Psychosis

Psychosis is an abnormal condition of the mind that results in difficulties determining what is real and what is not real. Symptoms may include delusions and hallucinations, among other features.

Additional symptoms are incoherent speech and behavior that is inappropriate for a given situation. There may also be sleep problems, social withdrawal, lack of motivation, and difficulties carrying out daily activities.

Psychosis can have serious adverse outcomes.

As with many psychiatric phenomena, psychosis has several different causes. These include mental illness, such as schizophrenia or bipolar disorder, trauma, sleep deprivation, some medical conditions, certain medications, and drugs such as cannabis and methamphetamine.

One type, known as postpartum psychosis, can occur after giving birth. The neurotransmitter dopamine is believed to play an important role. Acute psychosis is considered primary if it results from a psychiatric condition and secondary if it is caused by a medical condition or drugs.

To make a diagnosis of a mental illness in someone with psychosis other potential causes must be excluded.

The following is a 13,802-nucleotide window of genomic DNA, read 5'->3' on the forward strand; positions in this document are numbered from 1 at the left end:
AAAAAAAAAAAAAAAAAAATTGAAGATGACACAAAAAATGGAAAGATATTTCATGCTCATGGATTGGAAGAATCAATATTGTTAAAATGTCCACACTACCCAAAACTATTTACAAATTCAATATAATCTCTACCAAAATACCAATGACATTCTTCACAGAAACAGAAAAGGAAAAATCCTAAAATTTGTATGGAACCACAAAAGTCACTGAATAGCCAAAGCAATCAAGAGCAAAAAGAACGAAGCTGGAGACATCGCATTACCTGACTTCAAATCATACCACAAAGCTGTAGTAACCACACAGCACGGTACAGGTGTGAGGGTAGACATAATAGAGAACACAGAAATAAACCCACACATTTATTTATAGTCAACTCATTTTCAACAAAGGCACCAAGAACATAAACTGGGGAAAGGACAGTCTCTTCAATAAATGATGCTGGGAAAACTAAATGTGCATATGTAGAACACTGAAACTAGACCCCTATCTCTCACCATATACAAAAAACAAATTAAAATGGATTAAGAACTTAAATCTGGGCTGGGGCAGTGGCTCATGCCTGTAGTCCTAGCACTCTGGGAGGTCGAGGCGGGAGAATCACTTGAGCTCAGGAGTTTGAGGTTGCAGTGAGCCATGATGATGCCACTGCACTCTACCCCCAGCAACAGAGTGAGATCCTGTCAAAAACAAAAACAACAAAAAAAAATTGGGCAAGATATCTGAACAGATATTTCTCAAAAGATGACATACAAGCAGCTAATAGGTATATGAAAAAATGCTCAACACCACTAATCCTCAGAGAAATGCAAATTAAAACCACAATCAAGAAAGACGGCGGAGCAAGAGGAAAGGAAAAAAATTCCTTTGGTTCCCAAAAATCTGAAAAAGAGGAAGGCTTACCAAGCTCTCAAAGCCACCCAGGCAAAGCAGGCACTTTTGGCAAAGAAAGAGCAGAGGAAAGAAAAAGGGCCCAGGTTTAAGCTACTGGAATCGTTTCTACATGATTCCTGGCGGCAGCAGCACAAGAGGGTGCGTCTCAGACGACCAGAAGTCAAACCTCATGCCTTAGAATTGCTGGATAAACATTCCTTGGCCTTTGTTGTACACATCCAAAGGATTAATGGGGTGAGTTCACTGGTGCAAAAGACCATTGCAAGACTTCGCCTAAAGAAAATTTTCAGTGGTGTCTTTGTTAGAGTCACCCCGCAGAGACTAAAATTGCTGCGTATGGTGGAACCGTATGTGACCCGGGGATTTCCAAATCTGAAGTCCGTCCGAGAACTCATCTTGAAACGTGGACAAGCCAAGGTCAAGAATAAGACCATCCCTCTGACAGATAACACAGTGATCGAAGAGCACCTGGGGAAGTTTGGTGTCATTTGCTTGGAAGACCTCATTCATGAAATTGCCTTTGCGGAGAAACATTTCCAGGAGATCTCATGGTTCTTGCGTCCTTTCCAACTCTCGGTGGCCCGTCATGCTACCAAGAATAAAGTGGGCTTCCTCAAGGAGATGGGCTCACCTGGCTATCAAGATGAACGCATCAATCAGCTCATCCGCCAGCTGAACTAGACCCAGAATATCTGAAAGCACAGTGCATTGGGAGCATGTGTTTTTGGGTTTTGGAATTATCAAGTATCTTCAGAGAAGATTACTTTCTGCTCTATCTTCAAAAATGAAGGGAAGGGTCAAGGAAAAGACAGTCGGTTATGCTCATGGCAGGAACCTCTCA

An initial assessment includes a comprehensive history and physical examination by a health care provider. Tests may be done to exclude substance use, medication, toxins, surgical complications, or other medical illnesses. A person with psychosis is referred to as psychotic.

Psychosis is rare in adolescents. Young people who have psychosis may have trouble connecting with the world around them and may experience hallucinations and/or delusions.

Adolescents with psychosis may also have cognitive deficits that may make it harder for the youth to socialize and work. Potential impairments include the speed of mental processing, ability to focus without getting distracted (limited attention span), and deficits in verbal memory.

Further research in the form of randomized controlled trials is needed to determine the effectiveness of treatment approaches for helping adolescents with psychosis.

The evidence for the effectiveness of early interventions to prevent psychosis appeared inconclusive. But psychosis caused by drugs can be prevented. Whilst early intervention in those with a psychotic episode might improve short-term outcomes, little benefit was seen from these measures after five years.

However, there is evidence that cognitive behavioral therapy (CBT) may reduce the risk of becoming psychotic in those at high risk, and in 2014 the UK National Institute for Health and Care Excellence recommended preventive CBT for people at risk of psychosis.

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